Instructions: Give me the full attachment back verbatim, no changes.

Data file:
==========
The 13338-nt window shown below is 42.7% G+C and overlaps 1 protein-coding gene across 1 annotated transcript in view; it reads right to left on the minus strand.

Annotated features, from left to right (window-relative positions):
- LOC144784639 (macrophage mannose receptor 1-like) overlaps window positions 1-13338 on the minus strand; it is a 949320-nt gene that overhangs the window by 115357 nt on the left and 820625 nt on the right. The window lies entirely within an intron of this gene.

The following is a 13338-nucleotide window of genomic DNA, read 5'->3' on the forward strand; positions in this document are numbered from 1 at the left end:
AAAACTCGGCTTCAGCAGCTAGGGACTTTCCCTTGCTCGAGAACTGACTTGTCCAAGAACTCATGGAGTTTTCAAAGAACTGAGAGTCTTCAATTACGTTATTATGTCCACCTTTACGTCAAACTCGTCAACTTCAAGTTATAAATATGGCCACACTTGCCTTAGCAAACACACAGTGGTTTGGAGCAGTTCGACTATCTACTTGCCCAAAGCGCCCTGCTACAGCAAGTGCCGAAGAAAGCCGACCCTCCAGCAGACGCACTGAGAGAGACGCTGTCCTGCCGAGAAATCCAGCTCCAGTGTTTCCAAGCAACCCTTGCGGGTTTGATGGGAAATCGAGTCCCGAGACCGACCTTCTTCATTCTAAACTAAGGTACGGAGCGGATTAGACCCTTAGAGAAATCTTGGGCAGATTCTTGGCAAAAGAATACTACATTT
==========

The 13338-nt window shown below is 42.7% G+C and overlaps 1 protein-coding gene across 1 annotated transcript in view; it reads right to left on the minus strand.

Annotated features, from left to right (window-relative positions):
- LOC144784639 (macrophage mannose receptor 1-like) overlaps window positions 1-13338 on the minus strand; it is a 949320-nt gene that overhangs the window by 115357 nt on the left and 820625 nt on the right. The window lies entirely within an intron of this gene.

The following is a 13338-nucleotide window of genomic DNA, read 5'->3' on the forward strand; positions in this document are numbered from 1 at the left end:
AAAACTCGGCTTCAGCAGCTAGGGACTTTCCCTTGCTCGAGAACTGACTTGTCCAAGAACTCATGGAGTTTTCAAAGAACTGAGAGTCTTCAATTACGTTATTATGTCCACCTTTACGTCAAACTCGTCAACTTCAAGTTATAAATATGGCCACACTTGCCTTAGCAAACACACAGTGGTTTGGAGCAGTTCGACTATCTACTTGCCCAAAGCGCCCTGCTACAGCAAGTGCCGAAGAAAGCCGACCCTCCAGCAGACGCACTGAGAGAGACGCTGTCCTGCCGAGAAATCCAGCTCCAGTGTTTCCAAGCAACCCTTGCGGGTTTGATGGGAAATCGAGTCCCGAGACCGACCTTCTTCATTCTAAACTAAGGTACGGAGCGGATTAGACCCTTAGAGAAATCTTGGGCAGATTCTTGGCAAAAGAATACTACATTT